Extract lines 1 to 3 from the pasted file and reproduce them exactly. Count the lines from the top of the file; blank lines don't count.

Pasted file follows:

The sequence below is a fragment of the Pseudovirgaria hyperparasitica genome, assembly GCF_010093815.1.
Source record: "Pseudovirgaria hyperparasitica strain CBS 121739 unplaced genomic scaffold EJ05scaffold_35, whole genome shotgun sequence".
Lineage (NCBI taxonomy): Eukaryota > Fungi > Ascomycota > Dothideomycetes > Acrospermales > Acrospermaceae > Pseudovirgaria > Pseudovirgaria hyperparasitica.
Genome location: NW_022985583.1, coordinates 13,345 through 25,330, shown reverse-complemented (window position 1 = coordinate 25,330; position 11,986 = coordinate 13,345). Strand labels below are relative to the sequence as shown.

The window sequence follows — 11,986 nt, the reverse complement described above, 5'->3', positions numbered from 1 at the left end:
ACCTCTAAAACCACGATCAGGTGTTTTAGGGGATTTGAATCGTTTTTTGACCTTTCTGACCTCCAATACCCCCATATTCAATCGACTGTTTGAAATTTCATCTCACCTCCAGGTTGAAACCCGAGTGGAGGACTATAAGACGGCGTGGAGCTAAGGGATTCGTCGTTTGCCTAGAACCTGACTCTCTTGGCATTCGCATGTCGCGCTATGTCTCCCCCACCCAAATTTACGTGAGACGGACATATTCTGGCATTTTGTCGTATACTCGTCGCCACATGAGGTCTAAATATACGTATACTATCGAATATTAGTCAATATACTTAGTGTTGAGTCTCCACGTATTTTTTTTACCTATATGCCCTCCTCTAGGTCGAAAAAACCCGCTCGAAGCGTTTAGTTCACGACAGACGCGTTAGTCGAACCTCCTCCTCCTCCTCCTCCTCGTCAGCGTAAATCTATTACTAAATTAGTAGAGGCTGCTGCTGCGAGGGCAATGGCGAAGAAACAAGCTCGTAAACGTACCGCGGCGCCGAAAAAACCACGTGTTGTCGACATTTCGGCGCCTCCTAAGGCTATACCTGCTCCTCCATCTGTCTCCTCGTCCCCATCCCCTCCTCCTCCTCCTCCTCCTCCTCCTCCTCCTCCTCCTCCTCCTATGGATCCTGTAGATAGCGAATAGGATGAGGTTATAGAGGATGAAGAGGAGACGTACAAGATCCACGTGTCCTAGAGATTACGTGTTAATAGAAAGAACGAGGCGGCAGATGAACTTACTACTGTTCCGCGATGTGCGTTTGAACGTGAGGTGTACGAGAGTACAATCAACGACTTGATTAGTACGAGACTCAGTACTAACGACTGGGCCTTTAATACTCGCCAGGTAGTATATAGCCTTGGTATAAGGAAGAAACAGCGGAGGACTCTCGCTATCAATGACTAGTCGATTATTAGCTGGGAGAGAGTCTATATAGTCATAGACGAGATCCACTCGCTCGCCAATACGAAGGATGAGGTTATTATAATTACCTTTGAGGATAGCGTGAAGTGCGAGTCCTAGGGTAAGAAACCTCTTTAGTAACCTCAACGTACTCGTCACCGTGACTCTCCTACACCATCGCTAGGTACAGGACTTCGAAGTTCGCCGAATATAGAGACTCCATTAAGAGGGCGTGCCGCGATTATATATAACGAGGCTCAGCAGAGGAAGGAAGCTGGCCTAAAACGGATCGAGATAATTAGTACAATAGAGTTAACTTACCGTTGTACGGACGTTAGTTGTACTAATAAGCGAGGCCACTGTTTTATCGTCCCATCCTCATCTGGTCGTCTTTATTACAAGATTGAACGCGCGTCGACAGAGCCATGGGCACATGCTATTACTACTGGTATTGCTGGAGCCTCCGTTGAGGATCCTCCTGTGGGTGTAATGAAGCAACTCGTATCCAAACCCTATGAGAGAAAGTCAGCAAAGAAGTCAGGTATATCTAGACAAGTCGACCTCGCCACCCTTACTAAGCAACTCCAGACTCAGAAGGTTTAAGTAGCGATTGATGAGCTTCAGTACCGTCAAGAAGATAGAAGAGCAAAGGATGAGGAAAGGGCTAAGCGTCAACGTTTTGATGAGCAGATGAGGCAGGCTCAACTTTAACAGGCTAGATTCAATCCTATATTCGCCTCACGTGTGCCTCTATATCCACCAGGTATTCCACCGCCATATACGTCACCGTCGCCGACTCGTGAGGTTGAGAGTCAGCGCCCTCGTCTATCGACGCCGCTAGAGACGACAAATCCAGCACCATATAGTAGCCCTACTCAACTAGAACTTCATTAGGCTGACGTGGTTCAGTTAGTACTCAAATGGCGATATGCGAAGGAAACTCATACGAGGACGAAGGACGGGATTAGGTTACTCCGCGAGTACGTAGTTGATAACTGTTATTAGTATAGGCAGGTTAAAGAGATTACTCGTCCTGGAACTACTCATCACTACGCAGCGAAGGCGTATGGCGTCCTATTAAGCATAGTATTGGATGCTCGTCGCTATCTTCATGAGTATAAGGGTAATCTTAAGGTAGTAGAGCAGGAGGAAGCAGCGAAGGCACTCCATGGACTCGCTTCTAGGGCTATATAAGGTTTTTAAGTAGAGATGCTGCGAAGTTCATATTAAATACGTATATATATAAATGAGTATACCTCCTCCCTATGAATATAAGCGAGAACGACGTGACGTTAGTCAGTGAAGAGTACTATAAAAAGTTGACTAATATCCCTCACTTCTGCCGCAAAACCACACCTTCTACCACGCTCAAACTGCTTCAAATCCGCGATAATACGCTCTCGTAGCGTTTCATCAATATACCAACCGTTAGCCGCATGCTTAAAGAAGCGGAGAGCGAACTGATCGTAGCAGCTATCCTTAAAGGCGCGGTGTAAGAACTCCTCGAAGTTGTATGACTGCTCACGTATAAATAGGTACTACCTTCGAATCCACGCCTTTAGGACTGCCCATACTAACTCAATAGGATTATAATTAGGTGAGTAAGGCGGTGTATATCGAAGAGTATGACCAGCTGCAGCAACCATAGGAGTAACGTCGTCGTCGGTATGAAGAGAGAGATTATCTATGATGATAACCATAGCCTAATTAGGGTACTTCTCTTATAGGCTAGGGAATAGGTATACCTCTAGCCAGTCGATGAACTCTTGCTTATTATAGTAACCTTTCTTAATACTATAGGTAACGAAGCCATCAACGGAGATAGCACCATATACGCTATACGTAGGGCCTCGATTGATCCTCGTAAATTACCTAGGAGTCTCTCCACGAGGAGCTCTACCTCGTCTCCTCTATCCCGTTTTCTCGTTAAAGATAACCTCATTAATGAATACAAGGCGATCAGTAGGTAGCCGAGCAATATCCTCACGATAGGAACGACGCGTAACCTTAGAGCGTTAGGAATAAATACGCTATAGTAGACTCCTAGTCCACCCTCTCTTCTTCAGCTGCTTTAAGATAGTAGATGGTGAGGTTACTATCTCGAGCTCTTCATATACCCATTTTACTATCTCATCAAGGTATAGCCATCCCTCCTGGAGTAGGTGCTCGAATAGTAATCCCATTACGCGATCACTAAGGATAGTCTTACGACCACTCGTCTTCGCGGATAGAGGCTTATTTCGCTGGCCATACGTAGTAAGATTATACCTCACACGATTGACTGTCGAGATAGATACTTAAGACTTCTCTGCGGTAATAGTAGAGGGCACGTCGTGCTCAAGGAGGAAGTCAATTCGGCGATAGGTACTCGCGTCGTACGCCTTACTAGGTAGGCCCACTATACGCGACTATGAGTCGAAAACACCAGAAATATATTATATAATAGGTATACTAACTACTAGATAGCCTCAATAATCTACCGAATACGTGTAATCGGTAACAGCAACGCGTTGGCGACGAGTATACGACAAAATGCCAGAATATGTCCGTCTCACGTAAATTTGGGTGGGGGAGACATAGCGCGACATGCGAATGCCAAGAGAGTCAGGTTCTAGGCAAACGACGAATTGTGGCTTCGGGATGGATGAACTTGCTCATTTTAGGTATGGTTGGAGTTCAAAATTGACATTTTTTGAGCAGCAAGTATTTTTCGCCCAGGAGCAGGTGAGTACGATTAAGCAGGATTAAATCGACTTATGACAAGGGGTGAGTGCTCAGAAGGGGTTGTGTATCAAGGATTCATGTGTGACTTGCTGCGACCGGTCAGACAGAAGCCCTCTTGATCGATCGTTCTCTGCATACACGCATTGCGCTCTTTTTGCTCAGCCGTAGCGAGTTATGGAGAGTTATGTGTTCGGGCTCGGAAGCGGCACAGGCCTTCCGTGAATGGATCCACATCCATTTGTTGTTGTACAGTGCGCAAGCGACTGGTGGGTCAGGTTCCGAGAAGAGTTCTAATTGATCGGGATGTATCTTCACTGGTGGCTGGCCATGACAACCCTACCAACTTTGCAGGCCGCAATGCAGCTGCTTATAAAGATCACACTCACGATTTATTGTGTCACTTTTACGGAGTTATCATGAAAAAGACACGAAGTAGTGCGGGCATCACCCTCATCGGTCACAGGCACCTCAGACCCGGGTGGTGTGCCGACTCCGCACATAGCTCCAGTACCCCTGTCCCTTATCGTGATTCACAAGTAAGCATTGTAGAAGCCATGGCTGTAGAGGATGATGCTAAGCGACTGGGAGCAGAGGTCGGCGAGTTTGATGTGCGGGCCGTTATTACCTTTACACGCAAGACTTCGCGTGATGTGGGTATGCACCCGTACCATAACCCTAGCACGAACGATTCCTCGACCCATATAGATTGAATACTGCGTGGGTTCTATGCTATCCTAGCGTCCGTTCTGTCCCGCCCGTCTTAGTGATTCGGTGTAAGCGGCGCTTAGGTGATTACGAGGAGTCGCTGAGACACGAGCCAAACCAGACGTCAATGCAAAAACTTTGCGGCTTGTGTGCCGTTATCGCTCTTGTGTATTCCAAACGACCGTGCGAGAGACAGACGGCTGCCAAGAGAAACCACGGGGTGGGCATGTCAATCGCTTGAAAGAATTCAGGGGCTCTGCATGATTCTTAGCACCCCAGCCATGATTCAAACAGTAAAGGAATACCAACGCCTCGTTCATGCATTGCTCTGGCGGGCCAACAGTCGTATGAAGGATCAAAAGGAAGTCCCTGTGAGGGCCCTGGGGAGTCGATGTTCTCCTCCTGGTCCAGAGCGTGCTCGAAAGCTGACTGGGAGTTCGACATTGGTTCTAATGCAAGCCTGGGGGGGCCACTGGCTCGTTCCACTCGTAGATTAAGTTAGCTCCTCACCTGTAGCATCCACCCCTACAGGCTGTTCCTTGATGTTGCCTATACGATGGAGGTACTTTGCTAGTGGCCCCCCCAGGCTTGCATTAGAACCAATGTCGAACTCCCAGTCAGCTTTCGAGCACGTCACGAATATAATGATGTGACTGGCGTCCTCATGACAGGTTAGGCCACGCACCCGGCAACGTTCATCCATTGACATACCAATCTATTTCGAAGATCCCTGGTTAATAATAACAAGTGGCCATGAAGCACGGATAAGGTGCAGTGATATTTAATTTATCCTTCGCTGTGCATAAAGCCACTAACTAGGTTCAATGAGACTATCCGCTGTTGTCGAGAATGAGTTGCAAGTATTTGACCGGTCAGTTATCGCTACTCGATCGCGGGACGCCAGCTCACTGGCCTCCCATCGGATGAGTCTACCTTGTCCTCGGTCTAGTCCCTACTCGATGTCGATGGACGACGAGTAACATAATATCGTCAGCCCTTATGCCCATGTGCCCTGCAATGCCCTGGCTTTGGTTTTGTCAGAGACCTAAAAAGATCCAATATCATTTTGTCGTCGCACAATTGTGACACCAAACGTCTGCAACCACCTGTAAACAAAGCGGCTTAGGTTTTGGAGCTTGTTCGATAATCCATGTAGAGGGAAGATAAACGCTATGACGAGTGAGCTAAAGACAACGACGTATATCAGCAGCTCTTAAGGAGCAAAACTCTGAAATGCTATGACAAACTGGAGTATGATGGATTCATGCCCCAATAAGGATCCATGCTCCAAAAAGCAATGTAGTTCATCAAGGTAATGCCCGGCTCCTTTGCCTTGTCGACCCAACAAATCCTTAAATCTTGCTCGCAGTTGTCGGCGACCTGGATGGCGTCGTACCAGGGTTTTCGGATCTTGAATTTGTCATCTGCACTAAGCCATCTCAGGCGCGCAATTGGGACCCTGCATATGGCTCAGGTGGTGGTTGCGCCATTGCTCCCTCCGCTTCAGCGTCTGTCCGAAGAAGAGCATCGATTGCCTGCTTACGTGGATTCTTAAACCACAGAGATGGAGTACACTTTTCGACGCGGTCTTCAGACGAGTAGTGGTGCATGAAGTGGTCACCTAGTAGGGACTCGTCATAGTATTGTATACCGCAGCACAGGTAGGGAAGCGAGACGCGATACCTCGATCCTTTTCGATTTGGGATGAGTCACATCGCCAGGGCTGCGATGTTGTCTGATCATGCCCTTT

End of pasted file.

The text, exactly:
The sequence below is a fragment of the Pseudovirgaria hyperparasitica genome, assembly GCF_010093815.1.
Source record: "Pseudovirgaria hyperparasitica strain CBS 121739 unplaced genomic scaffold EJ05scaffold_35, whole genome shotgun sequence".
Lineage (NCBI taxonomy): Eukaryota > Fungi > Ascomycota > Dothideomycetes > Acrospermales > Acrospermaceae > Pseudovirgaria > Pseudovirgaria hyperparasitica.